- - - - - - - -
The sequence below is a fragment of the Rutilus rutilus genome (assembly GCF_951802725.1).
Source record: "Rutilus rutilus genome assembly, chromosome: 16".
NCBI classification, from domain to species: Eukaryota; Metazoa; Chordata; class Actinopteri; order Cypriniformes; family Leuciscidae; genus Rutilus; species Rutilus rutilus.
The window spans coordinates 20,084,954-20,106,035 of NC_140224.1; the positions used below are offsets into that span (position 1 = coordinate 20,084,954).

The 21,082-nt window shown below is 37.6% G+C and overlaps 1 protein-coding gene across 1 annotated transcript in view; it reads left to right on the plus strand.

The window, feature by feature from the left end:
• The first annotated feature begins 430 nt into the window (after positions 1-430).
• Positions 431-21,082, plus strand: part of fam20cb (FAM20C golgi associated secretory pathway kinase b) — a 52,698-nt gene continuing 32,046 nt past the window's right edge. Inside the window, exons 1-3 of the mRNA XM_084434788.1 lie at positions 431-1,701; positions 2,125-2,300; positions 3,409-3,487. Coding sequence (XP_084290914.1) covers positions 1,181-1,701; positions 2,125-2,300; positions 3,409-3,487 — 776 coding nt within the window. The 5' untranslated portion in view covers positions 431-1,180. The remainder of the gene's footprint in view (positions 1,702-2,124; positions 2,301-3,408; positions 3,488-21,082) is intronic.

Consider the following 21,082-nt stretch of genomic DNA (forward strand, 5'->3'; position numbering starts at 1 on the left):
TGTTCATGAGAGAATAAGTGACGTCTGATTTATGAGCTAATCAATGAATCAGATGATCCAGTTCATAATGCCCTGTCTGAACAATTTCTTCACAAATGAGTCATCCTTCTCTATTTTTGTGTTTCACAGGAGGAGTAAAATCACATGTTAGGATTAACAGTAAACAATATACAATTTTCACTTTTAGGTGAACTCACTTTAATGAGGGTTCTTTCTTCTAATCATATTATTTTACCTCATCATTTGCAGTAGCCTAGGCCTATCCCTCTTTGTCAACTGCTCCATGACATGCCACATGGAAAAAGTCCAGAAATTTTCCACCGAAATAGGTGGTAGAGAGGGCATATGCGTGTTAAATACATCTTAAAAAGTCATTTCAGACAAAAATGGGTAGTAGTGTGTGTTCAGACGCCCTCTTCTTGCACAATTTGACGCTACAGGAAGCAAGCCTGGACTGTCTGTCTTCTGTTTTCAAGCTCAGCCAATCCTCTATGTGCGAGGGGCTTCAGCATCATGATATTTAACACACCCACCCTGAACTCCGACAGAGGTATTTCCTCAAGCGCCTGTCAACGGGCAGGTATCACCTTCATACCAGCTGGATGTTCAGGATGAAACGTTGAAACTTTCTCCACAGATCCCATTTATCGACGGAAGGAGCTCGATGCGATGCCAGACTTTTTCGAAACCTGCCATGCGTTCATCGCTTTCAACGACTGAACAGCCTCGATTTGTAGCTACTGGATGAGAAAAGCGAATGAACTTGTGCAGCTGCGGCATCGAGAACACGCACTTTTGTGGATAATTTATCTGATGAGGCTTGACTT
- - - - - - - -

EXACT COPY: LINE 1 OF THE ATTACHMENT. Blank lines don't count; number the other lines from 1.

The sequence below is a fragment of the Rutilus rutilus genome (assembly GCF_951802725.1).